Could you be one of the millions of American women who have prediabetes—but have no idea?
Last spring, I finally made it into my nurse practitioner’s office for a physical, my first one in about five years. (I’d been pregnant twice, moved across the country, bought and sold my first house—I’d been busy!) What I learned from my blood test results shocked and scared me: I was prediabetic.
Prediabetes isn’t a disease the way pneumonia or cancer is; it’s more like a big, flashing red warning that you’re headed in the wrong direction. "It’s a sign you may develop type 2 diabetes in the future," says John Buse, MD, director of the UNC Diabetes Care Center in Chapel Hill, North Carolina.
As a longtime health journalist, I know having full-blown type 2 diabetes is no joke: That condition can double a person’s risk of dying of heart disease, the number one killer of American women. It’s also linked to many cancers and, if left untreated, to nerve and kidney damage and vision problems. But prediabetes can be harmful, too. "Even at the prediabetic stage, there’s an increased risk for heart disease and stroke," says Don Kain, RD, a certified diabetes educator at Oregon Health and Science University in Portland. (In fact, prediabetes alone increases your risk of heart disease by 10 percent.)
Prediabetes is easy to diagnose via a simple blood test called the A1C, which measures how much of your hemoglobin—a redblood-cell protein—has sugar attached to it. (Below 5.7 percent is normal, and anything between that and 6.4 is considered prediabetic; 6.5 and above earns you a diabetes diagnosis.) Yet even though nearly a third—29 percent— of American women are prediabetic, almost 90 percent of them don’t know it, according to the Centers for Disease Control and Prevention.
One of the biggest concerns with having too much sugar circulating in your blood is that it may trigger chronic inflammation that in turn is associated with everything from heart attack and cancer to Alzheimer’s. “The purpose of the sugar in your blood is to be moved into your body cells as fuel—it’s really not supposed to be just hanging around in there,” says Lindsay Malone, RD, a dietitian at the Cleveland Clinic. It also triggers your body to pump out extra insulin in an effort to process the blood sugar. Excess insulin causes even more inflammation, and the whole process taxes the pancreas over time.
What’s your risk?
Once I researched the risk factors for prediabetes, the fact that I had it wasn’t all that surprising. Having a baby who weighed more than nine pounds at birth—check. Family members with diabetes—check. BMI over 25—check and mate.
Although I couldn’t change my genetics or the size of my adorably chubby baby, I knew that my habits played a role. I’d lost my grip on my formerly healthy intuitive-eating style and regular exercise routine since my daughter was born in 2014. What’s more, the stress of being self-employed and having two kids had triggered some old emotional overeating habits, and I’d put on a lot of weight.
But here’s the thing: While not exercising and a poor diet increase your risk of prediabetes, someone who seems pretty healthy—has a BMI in the "normal" range, doesn’t smoke or eat junk food all the time—can get it, too, says Samar Hafida, MD, an endocrinologist at Harvard Medical School’s Joslin Diabetes Center. "Ethnicity, for example, is an independent risk factor for diabetes. Native Americans, Latinos, African Americans, and Asian Americans are all at a higher risk of developing prediabetes than others," says Dr. Hafida. Other things that boost your risk: polycystic ovary syndrome, high blood pressure, and a large waist size.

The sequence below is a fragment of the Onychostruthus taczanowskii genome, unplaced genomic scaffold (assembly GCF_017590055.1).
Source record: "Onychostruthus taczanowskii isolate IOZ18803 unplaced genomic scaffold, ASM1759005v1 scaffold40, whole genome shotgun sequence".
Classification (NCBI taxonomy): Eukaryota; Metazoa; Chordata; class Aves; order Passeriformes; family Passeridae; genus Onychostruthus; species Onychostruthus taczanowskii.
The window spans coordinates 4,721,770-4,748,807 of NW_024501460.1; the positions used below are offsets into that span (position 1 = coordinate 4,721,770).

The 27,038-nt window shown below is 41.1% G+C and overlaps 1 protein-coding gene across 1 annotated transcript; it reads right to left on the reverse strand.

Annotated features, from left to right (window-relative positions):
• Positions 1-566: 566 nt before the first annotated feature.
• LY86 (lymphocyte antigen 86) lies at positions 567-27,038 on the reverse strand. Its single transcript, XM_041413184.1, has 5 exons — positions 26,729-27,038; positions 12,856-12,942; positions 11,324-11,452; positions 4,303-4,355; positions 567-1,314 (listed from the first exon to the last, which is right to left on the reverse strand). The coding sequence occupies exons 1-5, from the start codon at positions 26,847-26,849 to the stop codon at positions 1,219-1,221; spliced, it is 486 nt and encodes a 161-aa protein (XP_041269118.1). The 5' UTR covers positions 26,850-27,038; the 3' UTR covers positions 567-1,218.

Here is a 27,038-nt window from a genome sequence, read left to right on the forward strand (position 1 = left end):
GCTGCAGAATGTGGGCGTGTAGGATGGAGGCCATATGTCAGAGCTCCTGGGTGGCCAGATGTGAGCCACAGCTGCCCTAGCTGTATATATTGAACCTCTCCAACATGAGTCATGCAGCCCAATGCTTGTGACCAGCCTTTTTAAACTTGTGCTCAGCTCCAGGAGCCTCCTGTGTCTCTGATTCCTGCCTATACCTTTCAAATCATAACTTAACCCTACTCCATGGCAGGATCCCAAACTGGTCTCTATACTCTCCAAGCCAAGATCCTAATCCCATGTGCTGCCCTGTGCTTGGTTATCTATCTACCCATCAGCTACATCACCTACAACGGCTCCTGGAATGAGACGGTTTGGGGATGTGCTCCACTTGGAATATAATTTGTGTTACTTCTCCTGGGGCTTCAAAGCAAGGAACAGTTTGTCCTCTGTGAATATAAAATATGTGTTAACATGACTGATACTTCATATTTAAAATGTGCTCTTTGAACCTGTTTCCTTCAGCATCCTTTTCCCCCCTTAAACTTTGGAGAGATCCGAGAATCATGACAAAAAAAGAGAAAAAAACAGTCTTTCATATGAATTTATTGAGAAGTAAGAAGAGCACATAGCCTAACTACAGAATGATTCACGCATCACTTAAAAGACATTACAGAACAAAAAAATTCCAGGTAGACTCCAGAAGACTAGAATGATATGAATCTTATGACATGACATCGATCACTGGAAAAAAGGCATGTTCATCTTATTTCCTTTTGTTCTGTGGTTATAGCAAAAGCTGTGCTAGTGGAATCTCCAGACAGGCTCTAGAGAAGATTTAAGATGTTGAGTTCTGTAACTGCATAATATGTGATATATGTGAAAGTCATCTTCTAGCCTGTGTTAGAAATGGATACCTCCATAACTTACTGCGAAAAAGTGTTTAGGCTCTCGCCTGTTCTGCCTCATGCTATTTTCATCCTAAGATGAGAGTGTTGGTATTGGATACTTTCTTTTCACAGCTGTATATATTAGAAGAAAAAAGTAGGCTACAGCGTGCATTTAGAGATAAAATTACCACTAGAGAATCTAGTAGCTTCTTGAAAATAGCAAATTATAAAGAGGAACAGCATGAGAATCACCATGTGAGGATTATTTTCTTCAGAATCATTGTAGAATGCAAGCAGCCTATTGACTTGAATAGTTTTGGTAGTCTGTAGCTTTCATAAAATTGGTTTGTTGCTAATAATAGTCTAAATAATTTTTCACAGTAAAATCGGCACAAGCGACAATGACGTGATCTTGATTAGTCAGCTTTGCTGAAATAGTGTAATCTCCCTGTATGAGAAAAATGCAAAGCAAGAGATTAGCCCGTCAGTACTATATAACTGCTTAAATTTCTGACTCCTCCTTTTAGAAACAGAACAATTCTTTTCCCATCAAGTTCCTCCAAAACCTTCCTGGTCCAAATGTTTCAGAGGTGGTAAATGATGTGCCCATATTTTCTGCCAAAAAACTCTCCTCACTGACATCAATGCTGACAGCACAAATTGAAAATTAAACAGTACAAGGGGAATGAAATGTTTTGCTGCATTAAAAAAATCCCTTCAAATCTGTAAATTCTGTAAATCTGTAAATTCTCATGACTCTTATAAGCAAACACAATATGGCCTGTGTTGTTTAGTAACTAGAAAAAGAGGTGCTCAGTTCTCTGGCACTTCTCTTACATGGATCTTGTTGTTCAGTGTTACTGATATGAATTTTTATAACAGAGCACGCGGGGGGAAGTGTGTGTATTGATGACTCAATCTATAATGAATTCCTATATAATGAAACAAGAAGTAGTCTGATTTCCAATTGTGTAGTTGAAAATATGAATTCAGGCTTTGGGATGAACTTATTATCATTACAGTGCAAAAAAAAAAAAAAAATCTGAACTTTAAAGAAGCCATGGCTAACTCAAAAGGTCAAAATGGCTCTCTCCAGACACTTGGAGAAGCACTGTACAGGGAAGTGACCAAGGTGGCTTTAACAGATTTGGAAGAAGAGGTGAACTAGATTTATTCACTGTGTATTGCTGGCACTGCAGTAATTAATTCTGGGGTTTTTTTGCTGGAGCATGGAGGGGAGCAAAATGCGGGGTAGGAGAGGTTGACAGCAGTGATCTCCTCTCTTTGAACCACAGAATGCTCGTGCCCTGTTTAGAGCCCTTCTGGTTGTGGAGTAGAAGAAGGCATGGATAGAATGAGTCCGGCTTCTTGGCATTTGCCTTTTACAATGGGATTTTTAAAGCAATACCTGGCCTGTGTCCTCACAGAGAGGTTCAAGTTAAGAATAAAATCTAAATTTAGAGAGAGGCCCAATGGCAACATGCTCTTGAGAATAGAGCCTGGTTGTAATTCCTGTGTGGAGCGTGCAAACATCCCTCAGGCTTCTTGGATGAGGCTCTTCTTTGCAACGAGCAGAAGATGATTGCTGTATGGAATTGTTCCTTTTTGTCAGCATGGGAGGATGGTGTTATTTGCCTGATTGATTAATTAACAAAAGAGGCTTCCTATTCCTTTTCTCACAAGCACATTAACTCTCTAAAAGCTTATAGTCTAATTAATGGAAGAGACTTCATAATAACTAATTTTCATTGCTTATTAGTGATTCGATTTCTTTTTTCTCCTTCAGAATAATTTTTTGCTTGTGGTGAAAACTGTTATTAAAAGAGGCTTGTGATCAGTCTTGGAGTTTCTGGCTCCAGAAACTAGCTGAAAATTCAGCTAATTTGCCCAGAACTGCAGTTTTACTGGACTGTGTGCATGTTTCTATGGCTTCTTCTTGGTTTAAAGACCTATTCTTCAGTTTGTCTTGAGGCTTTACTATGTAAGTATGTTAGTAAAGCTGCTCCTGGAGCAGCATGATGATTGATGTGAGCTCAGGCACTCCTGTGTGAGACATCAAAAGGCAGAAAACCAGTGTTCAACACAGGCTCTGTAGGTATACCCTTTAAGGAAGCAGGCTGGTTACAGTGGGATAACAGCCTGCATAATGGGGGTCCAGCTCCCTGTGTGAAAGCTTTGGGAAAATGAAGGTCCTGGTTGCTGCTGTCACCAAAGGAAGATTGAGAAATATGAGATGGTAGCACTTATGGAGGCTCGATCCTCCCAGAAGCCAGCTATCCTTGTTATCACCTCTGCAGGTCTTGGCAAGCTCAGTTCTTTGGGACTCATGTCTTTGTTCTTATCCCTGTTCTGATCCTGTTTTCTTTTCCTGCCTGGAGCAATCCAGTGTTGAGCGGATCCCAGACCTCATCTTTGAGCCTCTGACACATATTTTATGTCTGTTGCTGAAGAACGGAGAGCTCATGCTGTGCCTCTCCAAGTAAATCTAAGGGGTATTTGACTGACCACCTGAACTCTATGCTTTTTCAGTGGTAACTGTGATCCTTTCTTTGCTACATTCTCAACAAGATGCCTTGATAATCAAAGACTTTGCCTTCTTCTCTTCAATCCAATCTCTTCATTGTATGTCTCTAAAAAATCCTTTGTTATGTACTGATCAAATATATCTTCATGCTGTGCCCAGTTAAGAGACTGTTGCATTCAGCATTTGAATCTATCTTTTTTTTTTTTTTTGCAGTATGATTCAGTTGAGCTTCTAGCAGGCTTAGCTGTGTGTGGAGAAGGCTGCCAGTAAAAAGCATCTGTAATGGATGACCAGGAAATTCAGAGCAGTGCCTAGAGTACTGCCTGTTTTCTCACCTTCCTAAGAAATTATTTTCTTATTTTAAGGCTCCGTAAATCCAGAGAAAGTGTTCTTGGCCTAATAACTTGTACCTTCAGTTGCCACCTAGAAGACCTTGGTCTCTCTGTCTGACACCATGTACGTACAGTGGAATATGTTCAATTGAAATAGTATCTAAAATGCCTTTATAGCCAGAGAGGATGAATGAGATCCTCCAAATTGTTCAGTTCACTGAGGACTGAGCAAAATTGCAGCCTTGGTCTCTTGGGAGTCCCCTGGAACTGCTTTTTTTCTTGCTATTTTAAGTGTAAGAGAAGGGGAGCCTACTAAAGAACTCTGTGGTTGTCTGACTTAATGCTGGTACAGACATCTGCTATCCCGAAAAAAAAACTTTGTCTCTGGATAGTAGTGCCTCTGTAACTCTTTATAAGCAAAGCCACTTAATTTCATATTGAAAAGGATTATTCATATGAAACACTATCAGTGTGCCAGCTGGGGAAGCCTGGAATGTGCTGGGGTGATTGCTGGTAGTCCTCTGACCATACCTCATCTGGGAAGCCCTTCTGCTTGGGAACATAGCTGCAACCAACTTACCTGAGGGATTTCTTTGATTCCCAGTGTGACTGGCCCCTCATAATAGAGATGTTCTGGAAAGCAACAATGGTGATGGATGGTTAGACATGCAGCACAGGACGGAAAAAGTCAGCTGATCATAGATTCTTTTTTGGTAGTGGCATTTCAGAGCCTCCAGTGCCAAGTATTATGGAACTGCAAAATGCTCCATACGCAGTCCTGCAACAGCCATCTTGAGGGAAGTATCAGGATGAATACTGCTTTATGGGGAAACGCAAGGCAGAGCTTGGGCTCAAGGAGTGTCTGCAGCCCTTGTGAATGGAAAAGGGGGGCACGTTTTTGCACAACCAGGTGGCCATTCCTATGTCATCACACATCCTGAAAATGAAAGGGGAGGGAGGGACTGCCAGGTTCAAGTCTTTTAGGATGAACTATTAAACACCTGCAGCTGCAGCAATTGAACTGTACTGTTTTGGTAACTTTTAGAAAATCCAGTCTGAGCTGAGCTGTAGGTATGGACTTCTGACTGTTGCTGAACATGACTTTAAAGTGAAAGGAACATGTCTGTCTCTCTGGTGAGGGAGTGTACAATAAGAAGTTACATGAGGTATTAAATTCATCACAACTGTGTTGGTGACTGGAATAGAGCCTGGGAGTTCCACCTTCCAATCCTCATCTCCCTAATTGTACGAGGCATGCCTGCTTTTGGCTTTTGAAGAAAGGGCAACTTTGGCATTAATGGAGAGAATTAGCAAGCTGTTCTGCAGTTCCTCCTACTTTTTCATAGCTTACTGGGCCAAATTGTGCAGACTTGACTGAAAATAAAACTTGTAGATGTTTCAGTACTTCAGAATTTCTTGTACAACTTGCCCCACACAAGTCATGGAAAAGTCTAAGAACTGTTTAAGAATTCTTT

Beating the trend
My provider assured me that I could turn things around. “The most effective way to prevent or ‘reverse’ prediabetes is with better dietary choices and exercise,” says Dr. Hafida. “Even modest aerobic exercise, like brisk walking, improves insulin sensitivity and reduces fat stores deposited in the belly area, both of which help prevent diabetes." The Mediterranean diet can reduce the risk of diabetes, and some specific foods, such as nuts, berries, whole grains, and yogurt, seem to have protective benefits, she says.
Of course, diet and exercise are great for you even if you don’t lose weight. But the experts I spoke with insist that weight does matter for diabetes and prediabetes risk: If you’re significantly overweight, studies show that losing as little as 5 percent to 7 percent of your body weight can have an impact, says Kain.
Because I have a history of binge-eating disorder and overexercising, anything that smacks of "dieting" won’t work for me. So I took it slow: First, I joined a gym and worked up to doing cardio intervals on a treadmill or stationary bike three times a week. I also bought a cute step tracker and aimed to get at least 5,000, then 6,000, nongym steps a day. (Next goal: 8,000!) Recent research has found that people who built up to 10,000 daily steps over five years improved their insulin sensitivity.
I also made gentle changes to my diet, replacing roughly half the grains and bready carbs in my usual meals with green veggies. I still ate my favorite foods, but differently— like ordering burgers wrapped in lettuce or turning taco night at home into taco-salad night. And to address the emotional overeating, I saw a therapist and started doing mindfulness meditation. I don’t track my weight (scales and eating-disorder histories often don’t mix), but my pants felt comfier, and I had to start using the tightest hooks on my bras.
After about six months, I headed back to the doctor. Happily, my efforts paid off: My latest A1C test shows that I’m no longer prediabetic. But with my risk factors, I know I need to keep going. And I want to: I feel accomplished, energetic, and happier. These changes have made not just my blood sugar better but my life.